Still confused? I think it can be best understood by following a movie plot, like the Wizard of Oz. The first scene takes place in Kansas, introducing us to the characters. Once the tornado strikes and blows Dorothy to Oz, the plot’s hit it’s inciting incident. The yellow brick road is loaded with obstacles and challenges, pushing the story forward. The wicked monkeys that terrify young viewers are followed closely by the melting witch and the meeting of the great and powerful Wizard of Oz . Ultimately, Dorothy realizes that she need only click her heels together to find her way home. It makes for an action packed climax. The final chapter of the movie sets her back in Kansas, explaining her “dream”.

While not all plot arcs are as easy to chart as the Wizard of Oz, once you look for a pattern, you should be able to plot the arc of a movie or a book fairly easily. The tricky part is doing it on your own. Good luck!


Summer Reads: Contemporary YA

May 18, 2014

I love offering good reads. For me, the most difficult part is knowing when to shut-up already.  I have a hard time limiting my list. With summer here, I’ve chosen a dozen books to recommend in the same genre that I write: contemporary, young adult fiction. However, you don’t need to be seventeen to enjoy these reads. I’m not a book reviewer, so search the internet for best reviews, but I promise—you won’t be disappointed reading any of these books.


Two Boys Kissing:  David Levithan

Fangirl: Rainbow Rowell

Wild Awake: Hilary Smith

Hold Still: Nina LaCour

Virtuosity: Jessica Martinez

Just One Day: Gayle Forman

Roomies: Sara Zarr and Tara Altebrando

Panic: Lauren Oliver

Doll Bones: Holly Black (this is actually middle grade)

Out of the Easy: Ruta Sepetys (this is historical fiction- but recent history)

Sex and Violence: Carrie Mesrobian

Charm & Strange: Stephanie Kuehn


Happy summer reading!


Fear of Self

May 8, 2014

I recently had an enlightening conversation with a new-found friend and fellow writer. My friend, let’s call her Jo, writes professional blogs and articles, does press releases for various companies as a freelance writer, and is a ghostwriter. She’s successful.

What Jo doesn’t do, is write for herself. Not only that, but she told me that she’s afraid to write her thoughts, her emotions, and her own stories for publication. Jo’s no dummy and knows she could and probably should write for herself. So what’s holding her back?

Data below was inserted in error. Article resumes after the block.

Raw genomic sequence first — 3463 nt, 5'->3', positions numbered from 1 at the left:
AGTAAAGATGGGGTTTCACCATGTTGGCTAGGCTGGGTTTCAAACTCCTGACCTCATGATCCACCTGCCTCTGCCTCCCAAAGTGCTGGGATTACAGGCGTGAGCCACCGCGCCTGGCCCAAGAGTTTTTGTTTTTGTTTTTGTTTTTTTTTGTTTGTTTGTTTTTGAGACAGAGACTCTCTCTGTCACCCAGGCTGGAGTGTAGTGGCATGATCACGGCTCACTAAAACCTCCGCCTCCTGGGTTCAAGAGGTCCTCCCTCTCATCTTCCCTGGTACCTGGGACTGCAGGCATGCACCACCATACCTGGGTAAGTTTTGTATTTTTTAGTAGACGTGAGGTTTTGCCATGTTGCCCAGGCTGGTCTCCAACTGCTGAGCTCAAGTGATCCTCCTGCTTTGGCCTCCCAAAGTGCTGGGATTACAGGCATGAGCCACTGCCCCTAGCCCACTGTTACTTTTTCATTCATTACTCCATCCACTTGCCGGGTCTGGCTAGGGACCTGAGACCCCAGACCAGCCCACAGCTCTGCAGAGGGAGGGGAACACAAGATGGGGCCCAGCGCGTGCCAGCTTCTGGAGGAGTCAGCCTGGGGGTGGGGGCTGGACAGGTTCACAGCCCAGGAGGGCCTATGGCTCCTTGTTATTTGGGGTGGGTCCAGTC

Fear that her voice is not worthy. Fear that her words will mean nothing. Fear that she’ll be mocked. Fear of her own self. Fear of her power. Fear of  success.

I too, suffered from such fears. For me, I was afraid to speak up, so I wrote instead. After good hard living and a few slaps of snow in the face, I can happily say, I speak and write with no abandon. Do I get mocked and rejected? You bet. It’s part of the process just like it’s part of life. I’ve also come to realize that my words matter. Everyone’s do. If fear is holding you back, embrace it and strike forth anyway!


Car Crashes and Rejection Letters

April 27, 2014

Recently, I crashed my car—not hard, but still. Fortunately, I was driving in a parking lot, and although I did jam my thumb, no one was hurt. Needless to say, it was not my best day.

After I had driven home, I crumpled onto the couch and wondered why this had happened. Despite it being April, there was snow and ice. The other driver had admitted that he was driving too fast for a parking lot. It was early in the morning. My list continued to grow, wondering what lessons I needed to learn from the experience.

As I pondered a few answers, I noticed that my feelings and emotions were similar to those I’ve had after a rejection pops up in my inbox. My immediate reaction is shock, then anger, and finally, self-doubt. There are always questions. In the end, I move on.

Rejection for a writer is part of the process. I’ve written about it before. It’s important to hide under a blanket for a while, feel the pain and answer the questions. There are things to learn. Bad things happen. But we can move on. Rejection is simply a chance to do something differently and find the right answers. What an opportunity to sink onto the couch and discover something new for my manuscript.

And this round, there will be no car-crashing days.